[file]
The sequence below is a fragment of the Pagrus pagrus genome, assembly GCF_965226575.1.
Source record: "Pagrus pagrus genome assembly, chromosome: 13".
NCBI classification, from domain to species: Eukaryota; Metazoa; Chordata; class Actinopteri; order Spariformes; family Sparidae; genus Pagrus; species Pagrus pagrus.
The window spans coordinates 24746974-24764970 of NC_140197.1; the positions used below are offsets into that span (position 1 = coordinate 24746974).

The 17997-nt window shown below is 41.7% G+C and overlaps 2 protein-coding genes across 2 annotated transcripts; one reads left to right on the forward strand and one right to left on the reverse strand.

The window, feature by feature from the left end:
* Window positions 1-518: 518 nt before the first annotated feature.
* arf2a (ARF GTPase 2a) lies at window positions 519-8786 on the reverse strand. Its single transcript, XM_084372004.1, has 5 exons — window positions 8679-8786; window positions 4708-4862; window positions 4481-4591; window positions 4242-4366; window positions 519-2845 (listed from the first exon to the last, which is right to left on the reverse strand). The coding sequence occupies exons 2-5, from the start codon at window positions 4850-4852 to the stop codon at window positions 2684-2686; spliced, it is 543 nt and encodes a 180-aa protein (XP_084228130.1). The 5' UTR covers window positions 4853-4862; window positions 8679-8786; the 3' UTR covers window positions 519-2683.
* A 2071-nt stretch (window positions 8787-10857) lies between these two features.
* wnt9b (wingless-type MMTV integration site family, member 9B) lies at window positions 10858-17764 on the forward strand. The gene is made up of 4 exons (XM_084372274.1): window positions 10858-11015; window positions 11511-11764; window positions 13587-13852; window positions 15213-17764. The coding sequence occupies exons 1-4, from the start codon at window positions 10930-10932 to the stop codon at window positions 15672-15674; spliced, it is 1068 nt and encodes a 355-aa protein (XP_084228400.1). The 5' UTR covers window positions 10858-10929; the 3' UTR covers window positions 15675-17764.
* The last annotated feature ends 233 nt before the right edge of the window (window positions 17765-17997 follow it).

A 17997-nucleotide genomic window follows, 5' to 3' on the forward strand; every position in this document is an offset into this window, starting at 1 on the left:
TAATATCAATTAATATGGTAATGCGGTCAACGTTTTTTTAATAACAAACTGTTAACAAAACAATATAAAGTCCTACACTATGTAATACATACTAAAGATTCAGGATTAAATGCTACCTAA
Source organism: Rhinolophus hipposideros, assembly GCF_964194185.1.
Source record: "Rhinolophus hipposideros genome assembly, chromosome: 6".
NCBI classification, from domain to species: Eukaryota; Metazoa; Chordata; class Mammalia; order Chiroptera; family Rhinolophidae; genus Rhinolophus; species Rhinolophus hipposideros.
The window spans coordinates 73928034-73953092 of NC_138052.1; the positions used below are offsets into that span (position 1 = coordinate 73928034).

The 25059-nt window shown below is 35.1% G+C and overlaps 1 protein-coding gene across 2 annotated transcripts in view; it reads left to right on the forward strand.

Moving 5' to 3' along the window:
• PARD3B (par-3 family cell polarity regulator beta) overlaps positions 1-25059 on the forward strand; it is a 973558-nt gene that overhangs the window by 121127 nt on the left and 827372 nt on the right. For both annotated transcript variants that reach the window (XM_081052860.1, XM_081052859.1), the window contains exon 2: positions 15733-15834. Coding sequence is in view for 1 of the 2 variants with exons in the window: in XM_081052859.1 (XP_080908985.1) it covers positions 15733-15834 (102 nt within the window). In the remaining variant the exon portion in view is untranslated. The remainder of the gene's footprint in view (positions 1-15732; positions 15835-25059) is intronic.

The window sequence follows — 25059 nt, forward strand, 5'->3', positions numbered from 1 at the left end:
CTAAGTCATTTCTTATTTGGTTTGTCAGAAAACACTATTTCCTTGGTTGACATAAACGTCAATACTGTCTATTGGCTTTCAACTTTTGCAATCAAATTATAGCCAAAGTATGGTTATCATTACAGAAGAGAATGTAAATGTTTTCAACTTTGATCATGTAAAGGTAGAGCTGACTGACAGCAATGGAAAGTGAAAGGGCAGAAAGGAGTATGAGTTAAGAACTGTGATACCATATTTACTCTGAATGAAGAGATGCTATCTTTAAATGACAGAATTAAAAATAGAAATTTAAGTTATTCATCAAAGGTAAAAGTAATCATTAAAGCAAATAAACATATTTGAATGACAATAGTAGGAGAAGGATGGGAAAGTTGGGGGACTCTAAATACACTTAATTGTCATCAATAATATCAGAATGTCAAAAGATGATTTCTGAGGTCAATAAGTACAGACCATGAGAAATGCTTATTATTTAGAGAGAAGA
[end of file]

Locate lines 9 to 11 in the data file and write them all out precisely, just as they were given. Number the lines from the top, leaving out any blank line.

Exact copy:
* A 2071-nt stretch (window positions 8787-10857) lies between these two features.
* wnt9b (wingless-type MMTV integration site family, member 9B) lies at window positions 10858-17764 on the forward strand. The gene is made up of 4 exons (XM_084372274.1): window positions 10858-11015; window positions 11511-11764; window positions 13587-13852; window positions 15213-17764. The coding sequence occupies exons 1-4, from the start codon at window positions 10930-10932 to the stop codon at window positions 15672-15674; spliced, it is 1068 nt and encodes a 355-aa protein (XP_084228400.1). The 5' UTR covers window positions 10858-10929; the 3' UTR covers window positions 15675-17764.
* The last annotated feature ends 233 nt before the right edge of the window (window positions 17765-17997 follow it).